Few texts surrounding the atrocities of World War II have inspired more controversy, argument and debate as author Hannah Arendt’s Eichmann in Jerusalem: A Report on the Banality of Evil. Arendt’s review of former Nazi Adolf Eichmann and the events surrounding his trial and execution have been widely studied and discussed around the world. The text demonstrates, for what may have been the first time, how a member of the Nazi party may not be blindly evil, psychotic, prejudiced or even extreme; rather, that a Nazi member could be a fairly simple person believing he was ‘following orders.’
The history behind Eichmann in Jerusalem is intriguing. Hannah Arendt – the author of the text – experienced Nazi Germany first hand. As a Jewish woman, she fled the country during Adolf Hitler’s reign, eventually arriving in the United States. As a writer, philosopher and lecturer, she eventually reported on the trial of Adolf Eichmann in Israel. The trial was internationally famous because it was soon discovered that Eichmann was not only a key facilitator in the events of the Holocaust, but perhaps the overall director or Holocaust death sentences and Jewish relocations.
In Arendt’s writing, she addresses certain aspects of Eichmann’s defense and demeanor that crafted a disturbingly simple picture of Adolf Eichmann. The psychological evaluations, arguments and attitude of Eichmann indicated that he was actually a very unintelligent man who was avidly dedicated to following the law. Eichmann’s behavior displayed no indicators or prejudice or hatred for any ethnicity, Jewish or otherwise; in fact, Eichmann’s overall behavior was extremely normal, polite and tolerant. Arendt identified Eichmann as a man who tried heartily to be ‘accepted’ by members of upper society and earn a standing amongst individuals he deemed respectable. His morals and actions became of a reflection of the society he became an integral member of the Nazi society.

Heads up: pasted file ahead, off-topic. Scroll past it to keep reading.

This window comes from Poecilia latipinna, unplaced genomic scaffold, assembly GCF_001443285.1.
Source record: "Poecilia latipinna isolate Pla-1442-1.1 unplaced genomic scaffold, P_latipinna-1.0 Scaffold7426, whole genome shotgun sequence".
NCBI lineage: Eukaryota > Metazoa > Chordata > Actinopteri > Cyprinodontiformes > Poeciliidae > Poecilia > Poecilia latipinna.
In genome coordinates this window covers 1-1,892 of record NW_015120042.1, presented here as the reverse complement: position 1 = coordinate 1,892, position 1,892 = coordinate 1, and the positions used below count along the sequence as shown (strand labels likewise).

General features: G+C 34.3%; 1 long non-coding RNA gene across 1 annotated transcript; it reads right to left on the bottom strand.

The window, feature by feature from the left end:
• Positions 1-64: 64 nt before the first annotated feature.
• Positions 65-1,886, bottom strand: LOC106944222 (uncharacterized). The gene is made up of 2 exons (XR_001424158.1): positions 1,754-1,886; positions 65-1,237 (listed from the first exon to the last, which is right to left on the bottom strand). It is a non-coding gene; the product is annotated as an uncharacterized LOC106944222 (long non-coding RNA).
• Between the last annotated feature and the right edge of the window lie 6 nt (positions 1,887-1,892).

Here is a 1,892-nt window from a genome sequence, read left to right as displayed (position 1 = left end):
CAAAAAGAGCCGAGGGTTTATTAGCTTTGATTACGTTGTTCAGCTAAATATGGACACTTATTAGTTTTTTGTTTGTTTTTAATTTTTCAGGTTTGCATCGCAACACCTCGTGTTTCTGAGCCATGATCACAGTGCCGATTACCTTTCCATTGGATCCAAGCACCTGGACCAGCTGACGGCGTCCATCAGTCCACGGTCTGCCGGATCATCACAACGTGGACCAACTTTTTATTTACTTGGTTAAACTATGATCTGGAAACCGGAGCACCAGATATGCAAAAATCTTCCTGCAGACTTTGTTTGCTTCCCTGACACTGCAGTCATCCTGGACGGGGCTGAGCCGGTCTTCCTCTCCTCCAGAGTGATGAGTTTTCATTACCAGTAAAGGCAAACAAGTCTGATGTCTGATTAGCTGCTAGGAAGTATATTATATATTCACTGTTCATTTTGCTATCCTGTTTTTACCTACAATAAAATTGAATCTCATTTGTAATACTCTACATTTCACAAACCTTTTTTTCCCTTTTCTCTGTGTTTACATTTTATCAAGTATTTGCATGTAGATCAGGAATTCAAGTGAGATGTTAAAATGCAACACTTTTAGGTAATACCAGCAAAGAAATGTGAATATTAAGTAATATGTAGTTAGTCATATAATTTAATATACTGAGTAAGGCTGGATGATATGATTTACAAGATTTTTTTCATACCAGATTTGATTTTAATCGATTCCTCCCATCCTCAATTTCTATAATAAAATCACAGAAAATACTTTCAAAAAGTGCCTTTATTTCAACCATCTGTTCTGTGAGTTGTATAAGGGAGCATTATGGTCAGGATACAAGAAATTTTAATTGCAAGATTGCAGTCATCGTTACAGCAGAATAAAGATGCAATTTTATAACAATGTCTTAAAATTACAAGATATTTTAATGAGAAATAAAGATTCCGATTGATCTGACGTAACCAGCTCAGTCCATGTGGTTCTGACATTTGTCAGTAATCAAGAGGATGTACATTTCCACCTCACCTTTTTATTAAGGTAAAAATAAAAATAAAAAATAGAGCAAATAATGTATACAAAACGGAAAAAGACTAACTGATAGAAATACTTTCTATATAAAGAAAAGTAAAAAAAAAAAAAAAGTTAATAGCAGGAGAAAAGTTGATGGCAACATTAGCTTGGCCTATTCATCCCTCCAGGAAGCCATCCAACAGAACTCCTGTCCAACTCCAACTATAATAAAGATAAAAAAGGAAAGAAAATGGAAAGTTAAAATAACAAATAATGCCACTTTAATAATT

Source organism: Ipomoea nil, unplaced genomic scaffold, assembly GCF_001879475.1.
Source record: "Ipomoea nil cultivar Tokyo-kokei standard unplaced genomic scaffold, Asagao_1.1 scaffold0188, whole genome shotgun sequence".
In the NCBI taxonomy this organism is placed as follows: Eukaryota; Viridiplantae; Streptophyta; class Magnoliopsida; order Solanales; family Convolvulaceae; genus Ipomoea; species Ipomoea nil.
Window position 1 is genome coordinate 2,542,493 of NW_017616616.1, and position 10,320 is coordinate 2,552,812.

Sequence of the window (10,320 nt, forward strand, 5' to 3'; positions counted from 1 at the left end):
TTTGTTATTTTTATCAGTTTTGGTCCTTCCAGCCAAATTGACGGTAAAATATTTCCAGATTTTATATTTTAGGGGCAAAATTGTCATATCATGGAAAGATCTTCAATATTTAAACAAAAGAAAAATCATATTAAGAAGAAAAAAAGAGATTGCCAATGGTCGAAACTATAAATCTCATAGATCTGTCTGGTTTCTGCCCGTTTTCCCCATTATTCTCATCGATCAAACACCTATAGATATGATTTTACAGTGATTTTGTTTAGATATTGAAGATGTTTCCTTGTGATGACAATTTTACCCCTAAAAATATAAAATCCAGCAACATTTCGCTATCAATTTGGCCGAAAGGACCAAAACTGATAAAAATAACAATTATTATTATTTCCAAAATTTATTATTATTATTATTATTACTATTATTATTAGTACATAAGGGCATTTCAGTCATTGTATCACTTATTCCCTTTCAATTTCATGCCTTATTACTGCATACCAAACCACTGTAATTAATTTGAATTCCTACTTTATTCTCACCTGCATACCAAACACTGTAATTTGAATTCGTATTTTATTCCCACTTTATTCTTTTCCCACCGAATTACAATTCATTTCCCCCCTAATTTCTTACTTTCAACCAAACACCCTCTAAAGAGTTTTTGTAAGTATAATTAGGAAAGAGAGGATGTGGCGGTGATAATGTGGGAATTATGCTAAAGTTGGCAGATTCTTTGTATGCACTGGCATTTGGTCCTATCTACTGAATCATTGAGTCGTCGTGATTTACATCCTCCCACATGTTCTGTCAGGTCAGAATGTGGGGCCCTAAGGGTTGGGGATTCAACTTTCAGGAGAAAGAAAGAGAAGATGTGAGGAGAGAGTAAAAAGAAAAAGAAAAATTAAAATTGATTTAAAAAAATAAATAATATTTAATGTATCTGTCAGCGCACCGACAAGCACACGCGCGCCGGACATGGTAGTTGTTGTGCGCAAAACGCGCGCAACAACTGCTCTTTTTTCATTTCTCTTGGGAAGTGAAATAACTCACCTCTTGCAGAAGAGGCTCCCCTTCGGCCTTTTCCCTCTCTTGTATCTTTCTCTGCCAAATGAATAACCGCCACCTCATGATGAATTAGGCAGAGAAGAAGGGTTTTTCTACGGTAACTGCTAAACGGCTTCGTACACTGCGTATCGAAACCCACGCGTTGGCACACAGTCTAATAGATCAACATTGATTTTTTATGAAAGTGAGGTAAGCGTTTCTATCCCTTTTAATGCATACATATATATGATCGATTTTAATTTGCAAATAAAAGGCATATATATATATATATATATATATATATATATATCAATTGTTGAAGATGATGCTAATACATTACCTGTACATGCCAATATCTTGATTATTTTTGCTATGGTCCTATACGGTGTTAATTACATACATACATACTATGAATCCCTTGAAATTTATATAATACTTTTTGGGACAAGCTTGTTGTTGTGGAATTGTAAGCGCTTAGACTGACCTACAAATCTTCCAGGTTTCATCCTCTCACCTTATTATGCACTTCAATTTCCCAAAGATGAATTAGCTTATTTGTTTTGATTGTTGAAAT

Arendt’s text introduced the idea that certain Nazi members may not have acted out of educated hatred for the Jewish people. Eichmann, for example, wanted only to carry out the law, since laws were the basis of order, and by upholding the law he would be further accepted in high society. Arendt also addresses illegal aspects surrounding Eichmann’s trial, and his unrepresented ignorant, ‘clownish’ behavior (as opposed to the public view, which would paint him as violent and monstrous). However, Arendt also witnessed only part of Eichmann’s trial. At the same time, there was some evidence claiming anti-Semitism on Eichmann’s part, as well as personal prejudices of Arendt’s. Eichmann in Jerusalem, however, still stands as a startling piece of text addressing the motivations of Nazis during the Holocaust.